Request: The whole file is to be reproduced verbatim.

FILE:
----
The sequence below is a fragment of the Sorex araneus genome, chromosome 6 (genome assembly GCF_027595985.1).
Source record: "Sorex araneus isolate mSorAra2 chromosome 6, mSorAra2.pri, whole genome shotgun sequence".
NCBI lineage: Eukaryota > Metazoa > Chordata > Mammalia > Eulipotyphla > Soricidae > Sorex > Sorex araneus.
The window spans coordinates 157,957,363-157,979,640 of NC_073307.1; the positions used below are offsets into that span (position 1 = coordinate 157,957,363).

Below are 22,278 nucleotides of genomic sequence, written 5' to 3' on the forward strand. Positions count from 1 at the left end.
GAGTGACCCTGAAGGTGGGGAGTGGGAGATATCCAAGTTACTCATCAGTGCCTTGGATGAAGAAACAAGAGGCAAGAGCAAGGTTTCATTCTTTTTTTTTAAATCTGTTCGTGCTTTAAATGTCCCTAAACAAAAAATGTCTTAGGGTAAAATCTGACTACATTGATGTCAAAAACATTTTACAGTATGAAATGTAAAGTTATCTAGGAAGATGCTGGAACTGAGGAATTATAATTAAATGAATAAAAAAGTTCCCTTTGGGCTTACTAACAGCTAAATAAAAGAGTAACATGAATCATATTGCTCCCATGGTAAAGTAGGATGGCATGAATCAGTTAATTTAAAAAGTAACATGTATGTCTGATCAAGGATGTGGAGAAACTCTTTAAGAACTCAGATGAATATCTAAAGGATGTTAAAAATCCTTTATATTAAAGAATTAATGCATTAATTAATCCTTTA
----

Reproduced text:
The sequence below is a fragment of the Sorex araneus genome, chromosome 6 (genome assembly GCF_027595985.1).
Source record: "Sorex araneus isolate mSorAra2 chromosome 6, mSorAra2.pri, whole genome shotgun sequence".
NCBI lineage: Eukaryota > Metazoa > Chordata > Mammalia > Eulipotyphla > Soricidae > Sorex > Sorex araneus.
The window spans coordinates 157,957,363-157,979,640 of NC_073307.1; the positions used below are offsets into that span (position 1 = coordinate 157,957,363).

Below are 22,278 nucleotides of genomic sequence, written 5' to 3' on the forward strand. Positions count from 1 at the left end.
GAGTGACCCTGAAGGTGGGGAGTGGGAGATATCCAAGTTACTCATCAGTGCCTTGGATGAAGAAACAAGAGGCAAGAGCAAGGTTTCATTCTTTTTTTTTAAATCTGTTCGTGCTTTAAATGTCCCTAAACAAAAAATGTCTTAGGGTAAAATCTGACTACATTGATGTCAAAAACATTTTACAGTATGAAATGTAAAGTTATCTAGGAAGATGCTGGAACTGAGGAATTATAATTAAATGAATAAAAAAGTTCCCTTTGGGCTTACTAACAGCTAAATAAAAGAGTAACATGAATCATATTGCTCCCATGGTAAAGTAGGATGGCATGAATCAGTTAATTTAAAAAGTAACATGTATGTCTGATCAAGGATGTGGAGAAACTCTTTAAGAACTCAGATGAATATCTAAAGGATGTTAAAAATCCTTTATATTAAAGAATTAATGCATTAATTAATCCTTTA